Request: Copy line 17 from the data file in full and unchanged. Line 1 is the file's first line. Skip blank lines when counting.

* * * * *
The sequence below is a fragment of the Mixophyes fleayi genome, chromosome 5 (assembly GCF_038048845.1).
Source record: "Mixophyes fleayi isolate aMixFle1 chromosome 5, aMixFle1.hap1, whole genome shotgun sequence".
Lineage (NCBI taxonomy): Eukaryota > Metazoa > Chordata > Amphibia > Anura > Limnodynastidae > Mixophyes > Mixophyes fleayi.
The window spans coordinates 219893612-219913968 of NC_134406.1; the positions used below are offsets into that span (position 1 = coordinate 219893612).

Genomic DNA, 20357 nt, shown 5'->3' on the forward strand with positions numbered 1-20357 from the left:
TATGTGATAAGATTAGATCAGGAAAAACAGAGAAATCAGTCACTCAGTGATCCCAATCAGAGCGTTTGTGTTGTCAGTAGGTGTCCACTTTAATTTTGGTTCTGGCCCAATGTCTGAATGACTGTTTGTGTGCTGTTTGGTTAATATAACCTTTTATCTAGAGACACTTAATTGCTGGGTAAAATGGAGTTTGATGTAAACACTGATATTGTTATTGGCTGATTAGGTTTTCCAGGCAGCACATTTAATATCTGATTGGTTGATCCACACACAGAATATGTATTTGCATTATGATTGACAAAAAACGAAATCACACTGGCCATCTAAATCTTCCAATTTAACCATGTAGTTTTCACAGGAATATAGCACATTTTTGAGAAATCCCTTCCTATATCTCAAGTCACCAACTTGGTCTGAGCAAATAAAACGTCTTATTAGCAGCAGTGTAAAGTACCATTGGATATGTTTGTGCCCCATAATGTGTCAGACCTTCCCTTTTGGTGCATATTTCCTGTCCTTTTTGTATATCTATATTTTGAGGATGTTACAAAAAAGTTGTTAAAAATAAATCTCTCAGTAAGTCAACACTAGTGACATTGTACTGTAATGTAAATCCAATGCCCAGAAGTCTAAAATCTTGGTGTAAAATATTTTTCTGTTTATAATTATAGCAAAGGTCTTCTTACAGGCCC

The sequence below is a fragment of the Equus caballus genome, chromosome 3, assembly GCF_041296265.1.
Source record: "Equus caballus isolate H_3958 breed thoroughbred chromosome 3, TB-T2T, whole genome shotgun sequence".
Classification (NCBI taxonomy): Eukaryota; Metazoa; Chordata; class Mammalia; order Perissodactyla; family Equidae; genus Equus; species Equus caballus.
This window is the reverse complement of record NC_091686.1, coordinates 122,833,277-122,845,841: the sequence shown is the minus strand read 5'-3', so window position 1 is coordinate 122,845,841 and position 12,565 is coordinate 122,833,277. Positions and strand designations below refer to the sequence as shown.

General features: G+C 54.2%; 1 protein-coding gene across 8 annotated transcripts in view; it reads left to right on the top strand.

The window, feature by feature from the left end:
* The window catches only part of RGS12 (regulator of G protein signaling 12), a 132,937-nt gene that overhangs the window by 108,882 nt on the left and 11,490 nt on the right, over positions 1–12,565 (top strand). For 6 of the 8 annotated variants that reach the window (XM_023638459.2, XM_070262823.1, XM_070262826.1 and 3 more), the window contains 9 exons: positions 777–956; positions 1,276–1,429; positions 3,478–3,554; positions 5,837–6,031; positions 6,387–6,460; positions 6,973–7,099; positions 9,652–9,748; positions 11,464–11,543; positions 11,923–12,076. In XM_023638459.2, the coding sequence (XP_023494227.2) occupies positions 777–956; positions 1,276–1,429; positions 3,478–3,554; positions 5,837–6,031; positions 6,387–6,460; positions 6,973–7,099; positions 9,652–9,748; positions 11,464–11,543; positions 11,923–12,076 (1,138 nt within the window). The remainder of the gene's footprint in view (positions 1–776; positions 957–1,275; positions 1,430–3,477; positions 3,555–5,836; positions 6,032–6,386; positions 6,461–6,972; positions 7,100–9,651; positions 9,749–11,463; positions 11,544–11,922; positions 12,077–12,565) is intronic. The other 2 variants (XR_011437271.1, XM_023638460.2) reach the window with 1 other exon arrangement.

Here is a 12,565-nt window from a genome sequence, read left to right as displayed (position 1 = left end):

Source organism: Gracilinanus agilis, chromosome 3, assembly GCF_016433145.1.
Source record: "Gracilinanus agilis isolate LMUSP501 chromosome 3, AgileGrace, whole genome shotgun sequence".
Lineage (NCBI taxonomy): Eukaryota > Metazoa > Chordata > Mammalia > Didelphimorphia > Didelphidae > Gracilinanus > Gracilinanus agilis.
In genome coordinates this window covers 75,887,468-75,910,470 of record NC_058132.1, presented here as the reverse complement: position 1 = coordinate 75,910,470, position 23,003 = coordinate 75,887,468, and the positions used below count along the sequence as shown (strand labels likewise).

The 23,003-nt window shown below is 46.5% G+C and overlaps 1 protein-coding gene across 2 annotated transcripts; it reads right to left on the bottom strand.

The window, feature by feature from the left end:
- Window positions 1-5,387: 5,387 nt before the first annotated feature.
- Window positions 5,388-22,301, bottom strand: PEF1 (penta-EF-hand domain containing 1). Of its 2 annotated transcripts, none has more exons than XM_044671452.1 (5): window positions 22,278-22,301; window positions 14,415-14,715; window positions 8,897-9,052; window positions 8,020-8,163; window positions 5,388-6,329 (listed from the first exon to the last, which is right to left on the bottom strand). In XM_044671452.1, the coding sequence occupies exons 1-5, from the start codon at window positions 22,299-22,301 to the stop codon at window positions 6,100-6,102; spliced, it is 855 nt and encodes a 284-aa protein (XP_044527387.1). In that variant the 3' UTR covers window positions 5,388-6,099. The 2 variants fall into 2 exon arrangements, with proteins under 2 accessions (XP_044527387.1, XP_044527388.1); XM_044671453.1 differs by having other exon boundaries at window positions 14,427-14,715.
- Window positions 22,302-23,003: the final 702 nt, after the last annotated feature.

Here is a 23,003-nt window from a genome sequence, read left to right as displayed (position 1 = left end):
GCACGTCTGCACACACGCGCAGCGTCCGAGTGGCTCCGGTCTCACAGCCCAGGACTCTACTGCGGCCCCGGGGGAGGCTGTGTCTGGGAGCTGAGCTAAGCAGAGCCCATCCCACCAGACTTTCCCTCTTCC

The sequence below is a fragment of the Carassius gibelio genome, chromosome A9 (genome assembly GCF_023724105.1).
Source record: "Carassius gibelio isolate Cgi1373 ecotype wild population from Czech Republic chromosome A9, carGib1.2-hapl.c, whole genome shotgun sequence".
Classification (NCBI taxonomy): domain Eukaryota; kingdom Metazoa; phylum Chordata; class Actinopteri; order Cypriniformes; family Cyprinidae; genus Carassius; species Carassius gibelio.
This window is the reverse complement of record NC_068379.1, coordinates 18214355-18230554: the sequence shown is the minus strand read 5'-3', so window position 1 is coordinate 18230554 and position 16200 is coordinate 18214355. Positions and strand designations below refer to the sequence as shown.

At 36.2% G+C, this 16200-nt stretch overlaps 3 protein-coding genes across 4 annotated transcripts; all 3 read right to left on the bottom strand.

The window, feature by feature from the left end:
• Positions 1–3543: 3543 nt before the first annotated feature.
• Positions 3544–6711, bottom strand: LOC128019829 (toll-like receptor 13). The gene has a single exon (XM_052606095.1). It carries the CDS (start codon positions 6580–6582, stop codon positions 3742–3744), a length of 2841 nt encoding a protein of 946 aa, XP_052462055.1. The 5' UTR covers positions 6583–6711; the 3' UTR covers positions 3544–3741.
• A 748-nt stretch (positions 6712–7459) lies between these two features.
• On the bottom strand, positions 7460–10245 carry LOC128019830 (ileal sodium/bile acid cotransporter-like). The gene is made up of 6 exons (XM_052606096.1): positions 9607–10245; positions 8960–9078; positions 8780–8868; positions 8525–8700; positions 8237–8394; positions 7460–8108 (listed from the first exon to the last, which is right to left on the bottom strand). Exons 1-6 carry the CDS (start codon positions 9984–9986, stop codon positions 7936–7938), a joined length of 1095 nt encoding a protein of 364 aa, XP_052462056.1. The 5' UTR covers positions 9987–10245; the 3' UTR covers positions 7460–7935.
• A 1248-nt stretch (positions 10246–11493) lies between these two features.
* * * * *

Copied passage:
Lineage (NCBI taxonomy): Eukaryota > Metazoa > Chordata > Mammalia > Didelphimorphia > Didelphidae > Gracilinanus > Gracilinanus agilis.